Dr. Danièle Moore focused on international collaborations to investigate teachers’ practice in multilingual contexts and develop resources for classrooms and teacher training. She delivered keynotes and lectures in Brazil, Luxembourg, France, Switzerland, and Japan to scholars and educators involved in plurilingual education from K-12 to higher education. Her most current collaborations include working with a network of French teachers in North America (AEFE FISNA) (with Sophie Beaumont), and with schools, families and museums in Montevideo in Uruguay (with Raquel Carinhas and Maria Helena Araújo e Sá) to develop inquiry-based multidisciplinary resources around plurilingualism, as well as her participation in a Training week-webminar that gathered over 40 participants from around the world, from Brazil to Pakistan (Lo-CALL Erasmus+, organized by Silvia Melo-Pfeifer). In January 2020, she was awarded the honorary title of Chevalier (Knight) in the Order of Academic Palms by the French government.
In an ongoing collaboration with partners in Japan, Dr. Yumiko Murai has designed, conducted, and studied a blended (half in-person, half online) professional development program with focus on computer programming education for primary school teachers. A paper featuring the lessons learned from this program, supporting teacher community development and creative learning in blended learning environments has been accepted for publication in the special issue of Information and Learning Sciences on remote online education. With her collaborators, Dr. Murai also developed open resources for teachers based on a design research conducted last year, integrating creative learning methodology into the elementary school social studies curriculum. She continues to collaborate with researchers in the U.S. on designing assessment for learning in maker-centered classrooms.
Dr. Patricia Nitkin is a clinical professor in the Faculty of Education and her recent work focuses on the impact of relationships between persons with cancer and their companion animals. Her research investigated women with cancer in British Columbia and their companion animals and found that human-animal bonds have significant and positive impacts on the psychosocial support experience by human beings from their companion animals. Dr. Nitkin’s work is published in the multidisciplinary journal, Anthrozoös, on interactions of people and animals.
Dr. Natalie Sinclair’s SSHRC-funded research team with co-investigators Dr. Sean Chorney and research assistants Sandy Bakos and Canan Gunes, recently published in ZDM entitled, Disruptions in meanings: Teachers’ experiences of multiplication in TouchTimes. The paper reports on a collaboration between teachers and researchers around the use of TouchTimes (TT), which is designed to provide new models of multiplication. Taking the application as a boundary object, they studied the emergence of new meanings of multiplication that arose in group meetings during which the teachers explored TT and reported back on their classroom experiments with it. They show how these new meanings emerged from a series of disruptions that involved not only mathematical considerations, but also material, political, social and bodily ones.
Dr. Suzanne Smythe’s current research continues in the vein of adult literacy policies and digital equity and digital literacies in community settings. This entails the documenting policy assemblages that exclude low income and racialized adults from access to basic education, with the most recent publication with Dr. Jude Walker entitled, The (Un)deserving adult: Examining British Columbia’s adult basic education policy. Dr. Smythe is working with colleagues in the Department of Adult Education at the University of Hamburg on research related to algorithmic and online inequalities in relation to job search experiences, and has launched a project with community groups in BC's Lower Mainland to document inventiveness and exclusions in community-based literacy and language pedagogies during the pandemic. This work is described in CCPA' Policy Note blog, Digital Inequality and Community Solidarity, and will be featured in the Canadian Association for Studies in Adult Education Pandemic Pedagogies series, as well as in an upcoming Fall/Winter 2020 Special Issue of the International Review of Education. Her co-authored book with Kelleen Toohey, Diane Dagenais and Magali Forte, Transforming Language and Literacy Education: New Materialism, Posthumanism and Ontoethics, has recently been published by Routledge.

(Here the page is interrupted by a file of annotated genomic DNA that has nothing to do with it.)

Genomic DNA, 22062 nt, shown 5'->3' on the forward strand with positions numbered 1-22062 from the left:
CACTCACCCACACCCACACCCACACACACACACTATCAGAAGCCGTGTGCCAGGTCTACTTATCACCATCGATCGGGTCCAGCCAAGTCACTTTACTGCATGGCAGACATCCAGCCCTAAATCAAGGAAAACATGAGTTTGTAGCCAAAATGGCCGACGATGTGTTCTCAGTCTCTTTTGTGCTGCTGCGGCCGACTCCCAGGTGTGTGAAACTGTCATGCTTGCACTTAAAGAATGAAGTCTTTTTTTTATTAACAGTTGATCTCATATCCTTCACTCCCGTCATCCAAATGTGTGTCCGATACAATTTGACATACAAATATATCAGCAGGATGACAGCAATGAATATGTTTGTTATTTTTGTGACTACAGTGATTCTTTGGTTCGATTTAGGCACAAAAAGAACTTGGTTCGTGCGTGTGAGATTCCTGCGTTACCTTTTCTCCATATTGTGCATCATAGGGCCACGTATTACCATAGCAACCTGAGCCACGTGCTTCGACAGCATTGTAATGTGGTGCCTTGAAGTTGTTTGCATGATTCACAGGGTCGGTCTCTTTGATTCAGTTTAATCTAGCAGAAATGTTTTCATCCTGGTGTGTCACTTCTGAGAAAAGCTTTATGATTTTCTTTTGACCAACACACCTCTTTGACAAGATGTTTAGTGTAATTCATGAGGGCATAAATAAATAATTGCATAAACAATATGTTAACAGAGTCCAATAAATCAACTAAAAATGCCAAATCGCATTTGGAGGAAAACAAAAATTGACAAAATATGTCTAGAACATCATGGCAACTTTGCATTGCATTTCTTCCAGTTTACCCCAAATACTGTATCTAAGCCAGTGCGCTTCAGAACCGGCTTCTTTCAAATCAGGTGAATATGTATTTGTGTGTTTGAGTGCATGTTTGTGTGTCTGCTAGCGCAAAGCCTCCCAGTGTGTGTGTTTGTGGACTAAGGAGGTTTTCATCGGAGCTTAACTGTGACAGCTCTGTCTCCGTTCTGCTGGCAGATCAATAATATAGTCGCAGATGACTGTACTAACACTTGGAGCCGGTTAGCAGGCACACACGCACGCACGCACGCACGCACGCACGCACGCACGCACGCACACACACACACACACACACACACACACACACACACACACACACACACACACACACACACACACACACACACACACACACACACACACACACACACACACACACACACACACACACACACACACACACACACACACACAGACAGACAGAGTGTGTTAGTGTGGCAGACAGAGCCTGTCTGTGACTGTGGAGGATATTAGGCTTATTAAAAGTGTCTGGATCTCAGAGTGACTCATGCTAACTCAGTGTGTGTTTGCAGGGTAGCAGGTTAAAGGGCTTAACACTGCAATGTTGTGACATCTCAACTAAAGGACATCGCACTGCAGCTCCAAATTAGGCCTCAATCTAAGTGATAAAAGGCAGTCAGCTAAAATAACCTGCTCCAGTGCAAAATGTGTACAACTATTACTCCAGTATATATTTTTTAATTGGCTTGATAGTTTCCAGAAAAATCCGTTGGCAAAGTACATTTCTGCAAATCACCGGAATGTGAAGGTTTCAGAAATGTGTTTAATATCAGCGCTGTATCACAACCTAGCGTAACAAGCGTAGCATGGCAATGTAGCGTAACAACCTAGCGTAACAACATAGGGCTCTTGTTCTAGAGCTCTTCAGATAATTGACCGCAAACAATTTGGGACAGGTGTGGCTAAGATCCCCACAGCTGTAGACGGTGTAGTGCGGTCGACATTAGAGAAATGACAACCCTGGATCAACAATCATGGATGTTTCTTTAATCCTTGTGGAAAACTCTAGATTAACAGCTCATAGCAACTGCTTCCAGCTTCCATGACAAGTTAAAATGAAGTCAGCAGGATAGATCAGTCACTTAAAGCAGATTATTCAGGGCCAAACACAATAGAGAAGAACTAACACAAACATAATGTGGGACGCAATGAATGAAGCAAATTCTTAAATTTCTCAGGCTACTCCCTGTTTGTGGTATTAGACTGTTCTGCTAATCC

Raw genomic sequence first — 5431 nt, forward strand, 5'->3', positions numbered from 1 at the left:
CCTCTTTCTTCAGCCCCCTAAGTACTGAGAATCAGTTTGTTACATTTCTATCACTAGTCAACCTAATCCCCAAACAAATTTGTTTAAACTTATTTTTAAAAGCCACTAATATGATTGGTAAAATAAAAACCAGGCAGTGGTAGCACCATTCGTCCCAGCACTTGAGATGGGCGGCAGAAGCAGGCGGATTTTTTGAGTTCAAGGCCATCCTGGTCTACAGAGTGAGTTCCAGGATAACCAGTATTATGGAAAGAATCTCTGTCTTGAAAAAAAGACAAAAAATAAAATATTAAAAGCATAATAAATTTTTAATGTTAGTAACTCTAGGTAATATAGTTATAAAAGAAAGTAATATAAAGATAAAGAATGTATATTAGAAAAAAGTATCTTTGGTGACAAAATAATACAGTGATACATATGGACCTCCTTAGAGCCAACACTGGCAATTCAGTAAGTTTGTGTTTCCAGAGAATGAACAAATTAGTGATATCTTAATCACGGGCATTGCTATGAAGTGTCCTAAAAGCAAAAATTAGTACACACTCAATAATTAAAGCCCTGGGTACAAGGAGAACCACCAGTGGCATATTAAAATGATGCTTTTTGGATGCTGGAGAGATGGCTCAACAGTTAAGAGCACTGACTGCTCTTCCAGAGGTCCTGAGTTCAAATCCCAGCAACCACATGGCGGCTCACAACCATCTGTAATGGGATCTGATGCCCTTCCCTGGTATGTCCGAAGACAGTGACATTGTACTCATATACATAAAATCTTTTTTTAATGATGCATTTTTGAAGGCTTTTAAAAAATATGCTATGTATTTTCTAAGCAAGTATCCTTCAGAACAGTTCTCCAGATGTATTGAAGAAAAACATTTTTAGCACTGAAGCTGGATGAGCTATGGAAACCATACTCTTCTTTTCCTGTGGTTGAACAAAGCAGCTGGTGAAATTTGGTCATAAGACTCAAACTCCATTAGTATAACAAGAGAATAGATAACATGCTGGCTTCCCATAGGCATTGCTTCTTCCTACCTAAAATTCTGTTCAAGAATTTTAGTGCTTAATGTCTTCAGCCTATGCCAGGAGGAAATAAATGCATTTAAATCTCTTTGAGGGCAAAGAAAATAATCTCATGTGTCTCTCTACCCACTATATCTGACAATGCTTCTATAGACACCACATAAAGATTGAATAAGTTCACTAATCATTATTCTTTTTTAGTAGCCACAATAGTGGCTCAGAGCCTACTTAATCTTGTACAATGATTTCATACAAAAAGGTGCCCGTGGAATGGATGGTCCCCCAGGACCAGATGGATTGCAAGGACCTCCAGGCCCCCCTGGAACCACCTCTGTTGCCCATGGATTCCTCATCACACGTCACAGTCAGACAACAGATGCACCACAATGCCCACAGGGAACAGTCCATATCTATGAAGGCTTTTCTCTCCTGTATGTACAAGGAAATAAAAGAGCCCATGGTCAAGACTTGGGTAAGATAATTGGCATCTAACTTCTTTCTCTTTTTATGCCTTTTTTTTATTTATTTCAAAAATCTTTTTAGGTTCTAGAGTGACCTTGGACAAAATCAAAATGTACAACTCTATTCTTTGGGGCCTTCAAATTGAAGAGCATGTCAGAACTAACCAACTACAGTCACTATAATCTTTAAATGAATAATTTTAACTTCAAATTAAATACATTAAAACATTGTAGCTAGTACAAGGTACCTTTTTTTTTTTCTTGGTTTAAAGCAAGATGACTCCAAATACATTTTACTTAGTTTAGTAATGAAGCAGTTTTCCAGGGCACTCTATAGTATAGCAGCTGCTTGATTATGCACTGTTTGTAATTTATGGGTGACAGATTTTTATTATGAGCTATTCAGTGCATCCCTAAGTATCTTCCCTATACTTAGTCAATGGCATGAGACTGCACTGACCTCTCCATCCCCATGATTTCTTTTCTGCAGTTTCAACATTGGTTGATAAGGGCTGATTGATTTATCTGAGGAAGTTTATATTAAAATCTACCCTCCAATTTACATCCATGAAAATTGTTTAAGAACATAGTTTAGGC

Dr. Jennifer Beth Spiegel
In April 2020, Dr. Spiegel published an article entitled, Amateur Performance and the Labour of Love, or cultural reproduction after' he collapse of capitalism in the journal Performance Research. The article synthesizes research on participatory performance projects and the work of cultural reproduction and transformation at the heart of some art education projects. It explores the labour dynamics of amateur performance and how it shapes the social and cultural tenor of both activist and community development projects. In May 2020, Dr. Spiegel offered a webinar along with environmental scientist and performer Dr. Jordon Sky Oestreicher and participatory media artist Flick Harrison- organized by the Eco-Health network entitled, The Art and Science of Sympoeisis: on symbiotic human-microbial relations. The workshop proposed an arts-based approach to public environmental health education. Grounded in performance, video and web-based media, it introduced audiences to the multi-scalar factors influencing human-microbial relations and the cultural communication that shapes the metaphoric and affective tenor of individual and collective responses in the era of COVID-19. Here questions of scientific theorization, artistic form and public education intertwined to reshape the question of how humans think and feel about the viral and microbial ecologies inhabited.
Dr. David Zandvliet is currently collaborating with Canadian Ocean Literacy Coalition that is conducting a survey on ocean literacy (OL). The Canadian Ocean Literacy Survey is part of a larger national study to better understand Canadians’ varying relationships with the ocean and to examine how OL is understood and practiced across regions and sectors. The aim of this study is to establish a baseline seascape of OL in Canada, and in so doing, co-develop an evidence-based national OL strategy and implementation plan. These methods complemented interviews, asset mapping, document scans, youth workshops, and arts-based methods conducted by a team of researchers across Canada for the past year. The COLSurvey tool was designed to gauge factors of Canadian’s ocean perceptions and values as few recent studies have included validated surveys to measure these particular constructs in the Canadian context.